After years of ecological abuse, Earth is being held together with solar paneling and wishful thinking.  As Earth undergoes a restoration project that includes filtering carbon out of the air, reforesting the Amazon, returning planetary temperatures to normal ranges, launching a filtration system for the oceans, and initiating breeding programs to reverse species extinctions, many humans will need a new home.  Because survival of the human species actually depends on a population reduction on Earth, an International Space Agency (ISA) ship leaves Earth to inhabit Tau Ceti e, a world similar to Earth.

While those statements outline the basic plot arc of Bridget Tyler’s new science fiction novel, The Pioneer engages the reader with its imaginary new worlds and the creatures who inhabit them.  Readers will also find reasons to invest in Tyler’s richly developed characters and to take an interest in their plights and ethical dilemmas.

Beth, Teddy, and Joanna Watson are three sibling teens whose lives have been destined for space travel and space exploration.  In a rather lengthy prologue, readers learn that Joanna (aka Jo, Joey, and Hotshot) is a pilot who fully qualified for solo suborbital, orbital, and open-space flight before her fifteenth birthday.  However, she endures an accident that medically disqualifies her from flying, so Leela takes Jo’s place as a pilot.  Because neither girl is great at hiding her feelings, the general level of “jerkitude” is mutual and their relationship stretches to near-breaking.

Feeling like a ghost in her life, Jo is held hostage in her own sadness and guilt, not just survivor’s guilt but guilt about the accident itself.  As she struggles to understand the nightmares, she almost loses sight of the dream.

Recalling her dad’s saying, “Idle hands ruin plans,” Jo is determined to be part of something and to again taste danger.  While exploring the planet Tau, which will be her new home, Jo discovers that the ISA did not provide complete survey reports of Tau Ceti e, so she decides to find out why and to close the gaps.  Given the misinformation and secrecy, Jo isn’t sure whom she can trust and to what degree her own parents may be involved in the plot to withhold this information.

After encountering the Sorrow, a species whose sensitivity to light and whose sonar style communication are unfamiliar, Jo wonders about the ISA’s commitment to finding an uninhabited planet, so as to avoid committing genocide.   The report also indicated an absence of predators, another inaccuracy Jo uncovers when she encounters the phytoraptors.  Jo worries for the survival of these species and about humanity’s ability to harmoniously coexist with them.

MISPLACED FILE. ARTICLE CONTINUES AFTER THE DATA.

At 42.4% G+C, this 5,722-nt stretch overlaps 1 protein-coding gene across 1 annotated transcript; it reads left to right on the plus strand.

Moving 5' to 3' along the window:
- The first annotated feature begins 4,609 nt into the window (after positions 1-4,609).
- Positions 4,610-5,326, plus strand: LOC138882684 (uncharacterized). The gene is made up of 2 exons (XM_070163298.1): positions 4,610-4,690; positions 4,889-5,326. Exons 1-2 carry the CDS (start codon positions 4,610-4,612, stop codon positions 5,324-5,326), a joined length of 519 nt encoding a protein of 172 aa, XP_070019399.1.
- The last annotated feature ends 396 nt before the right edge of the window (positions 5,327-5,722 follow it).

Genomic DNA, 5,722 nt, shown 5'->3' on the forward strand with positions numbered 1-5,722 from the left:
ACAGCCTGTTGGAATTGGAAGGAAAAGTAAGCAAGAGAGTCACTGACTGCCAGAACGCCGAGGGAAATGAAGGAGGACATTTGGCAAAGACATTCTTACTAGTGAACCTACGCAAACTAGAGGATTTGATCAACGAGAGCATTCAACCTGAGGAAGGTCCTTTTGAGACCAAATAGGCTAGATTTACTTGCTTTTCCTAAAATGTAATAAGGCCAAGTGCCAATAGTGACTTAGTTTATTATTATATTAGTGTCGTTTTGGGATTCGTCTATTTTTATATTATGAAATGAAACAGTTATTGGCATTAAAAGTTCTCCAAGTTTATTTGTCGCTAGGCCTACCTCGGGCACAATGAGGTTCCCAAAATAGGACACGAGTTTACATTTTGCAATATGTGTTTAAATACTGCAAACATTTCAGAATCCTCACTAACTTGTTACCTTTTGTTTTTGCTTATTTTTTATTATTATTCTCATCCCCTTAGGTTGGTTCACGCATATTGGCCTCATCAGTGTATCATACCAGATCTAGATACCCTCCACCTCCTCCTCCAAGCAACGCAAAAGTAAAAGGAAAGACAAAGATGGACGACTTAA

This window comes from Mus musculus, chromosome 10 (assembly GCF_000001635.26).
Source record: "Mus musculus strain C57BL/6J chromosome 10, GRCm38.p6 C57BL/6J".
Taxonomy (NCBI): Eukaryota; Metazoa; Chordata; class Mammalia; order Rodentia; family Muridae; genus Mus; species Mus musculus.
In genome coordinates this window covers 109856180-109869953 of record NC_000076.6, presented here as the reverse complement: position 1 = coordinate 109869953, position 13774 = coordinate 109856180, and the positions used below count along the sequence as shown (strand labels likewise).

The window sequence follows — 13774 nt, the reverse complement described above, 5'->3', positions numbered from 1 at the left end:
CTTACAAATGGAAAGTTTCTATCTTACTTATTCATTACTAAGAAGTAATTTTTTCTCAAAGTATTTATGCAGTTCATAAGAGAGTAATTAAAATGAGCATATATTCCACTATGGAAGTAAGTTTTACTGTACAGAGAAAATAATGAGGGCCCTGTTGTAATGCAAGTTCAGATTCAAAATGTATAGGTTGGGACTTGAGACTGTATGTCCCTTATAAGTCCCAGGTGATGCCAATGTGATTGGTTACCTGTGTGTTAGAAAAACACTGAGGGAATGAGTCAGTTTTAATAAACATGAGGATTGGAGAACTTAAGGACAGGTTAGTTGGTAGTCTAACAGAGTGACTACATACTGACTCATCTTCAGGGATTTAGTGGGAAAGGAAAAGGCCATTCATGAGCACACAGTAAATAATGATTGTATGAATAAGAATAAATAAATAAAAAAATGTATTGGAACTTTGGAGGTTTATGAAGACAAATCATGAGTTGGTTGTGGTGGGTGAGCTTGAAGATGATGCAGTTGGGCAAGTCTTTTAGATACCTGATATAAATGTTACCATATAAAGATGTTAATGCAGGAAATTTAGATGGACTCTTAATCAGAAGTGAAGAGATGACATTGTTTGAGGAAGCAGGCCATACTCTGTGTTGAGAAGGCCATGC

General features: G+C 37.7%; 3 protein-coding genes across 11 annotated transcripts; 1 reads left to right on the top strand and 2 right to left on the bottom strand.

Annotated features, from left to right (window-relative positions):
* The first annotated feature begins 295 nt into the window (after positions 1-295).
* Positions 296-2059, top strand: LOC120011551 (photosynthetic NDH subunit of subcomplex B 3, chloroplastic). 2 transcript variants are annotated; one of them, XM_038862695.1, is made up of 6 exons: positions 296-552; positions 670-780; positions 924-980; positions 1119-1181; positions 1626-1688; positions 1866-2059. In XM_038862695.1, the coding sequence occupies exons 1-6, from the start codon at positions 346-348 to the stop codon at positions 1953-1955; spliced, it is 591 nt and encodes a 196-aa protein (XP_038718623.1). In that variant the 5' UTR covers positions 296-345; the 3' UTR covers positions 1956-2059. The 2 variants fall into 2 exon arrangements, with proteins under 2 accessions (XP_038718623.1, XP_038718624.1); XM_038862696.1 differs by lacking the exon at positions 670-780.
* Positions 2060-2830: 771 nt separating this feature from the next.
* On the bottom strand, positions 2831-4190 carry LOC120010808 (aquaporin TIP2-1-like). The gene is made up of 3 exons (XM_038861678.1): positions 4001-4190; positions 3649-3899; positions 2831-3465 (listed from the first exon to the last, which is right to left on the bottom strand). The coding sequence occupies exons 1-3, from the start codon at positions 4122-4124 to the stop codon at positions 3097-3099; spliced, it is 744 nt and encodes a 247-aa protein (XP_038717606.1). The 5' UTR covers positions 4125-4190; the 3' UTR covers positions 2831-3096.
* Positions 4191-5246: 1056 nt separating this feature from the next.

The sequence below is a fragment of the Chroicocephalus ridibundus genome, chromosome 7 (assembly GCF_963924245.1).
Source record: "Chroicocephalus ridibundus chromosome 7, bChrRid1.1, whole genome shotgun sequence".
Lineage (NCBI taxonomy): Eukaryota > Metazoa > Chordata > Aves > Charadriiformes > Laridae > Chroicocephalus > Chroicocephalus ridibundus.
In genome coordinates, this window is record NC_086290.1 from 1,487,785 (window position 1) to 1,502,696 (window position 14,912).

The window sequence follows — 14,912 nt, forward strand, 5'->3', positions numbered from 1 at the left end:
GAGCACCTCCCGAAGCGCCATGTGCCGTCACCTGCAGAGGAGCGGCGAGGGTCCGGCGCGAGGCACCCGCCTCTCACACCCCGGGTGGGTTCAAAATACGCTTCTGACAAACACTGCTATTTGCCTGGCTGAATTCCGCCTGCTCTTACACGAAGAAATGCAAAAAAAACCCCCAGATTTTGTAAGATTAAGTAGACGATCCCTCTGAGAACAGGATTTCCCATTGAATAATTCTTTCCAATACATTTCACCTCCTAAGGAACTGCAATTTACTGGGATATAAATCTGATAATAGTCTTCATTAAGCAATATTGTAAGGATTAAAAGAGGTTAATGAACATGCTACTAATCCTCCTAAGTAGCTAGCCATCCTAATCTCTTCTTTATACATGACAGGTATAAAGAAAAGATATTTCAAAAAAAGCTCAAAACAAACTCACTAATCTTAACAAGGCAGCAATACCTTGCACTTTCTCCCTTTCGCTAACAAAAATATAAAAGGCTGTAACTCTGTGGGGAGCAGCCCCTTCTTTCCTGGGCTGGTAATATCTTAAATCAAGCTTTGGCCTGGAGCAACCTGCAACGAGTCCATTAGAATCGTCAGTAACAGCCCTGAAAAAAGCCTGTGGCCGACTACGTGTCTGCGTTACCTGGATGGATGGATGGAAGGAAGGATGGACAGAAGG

Jo’s romantic interest, Jay Lim aids Jo in her rebellion against the ISA, who is defying its own rules about not disrupting the native ecosystem.  However, Jay says, “Those rules . . . always struck me as wishful thinking anyway. . . . You can’t become a part of something without changing it.  Whether you want to or not” (88).  Although Jo and her family have been working their entire lives on resolving how humans can be a part of a place without environmental impact, she’s discovering that may not be possible.  Instead, she wonders how any changes can contribute to the good of the planet.  Wishing that something unpredictable can turn out right in the end makes for a complicated endeavor with unanticipated casualties for Jo and those she cares about.  In the process, Jo learns about the sacrifices that some individuals will make and the the extent to which someone will go to save another’s life.

Like any good science fiction writer, Tyler is fond of posing “what if” questions and then spinning out a scenario to answer those questions.  By exaggerating a present problem, these authors intend to warn society about the error in our ways and thereby inspire change.  Designed to raise awareness of environmental problems, Tyler’s novel also asks important ethical questions.  It presents current issues of concern by providing lessons on how to change lifestyles and attitudes.  In the process, Jo learns to walk in the present since it is the only way to get to see the future.  She also discovers that some creatures don’t understand that a planet is more than the sum of its parts; that destroying pieces of it will prevent the rest from going on like nothing happened.  Finally, she experiences the extensive impact and consequences of one’s choices.

  • Posted by Donna

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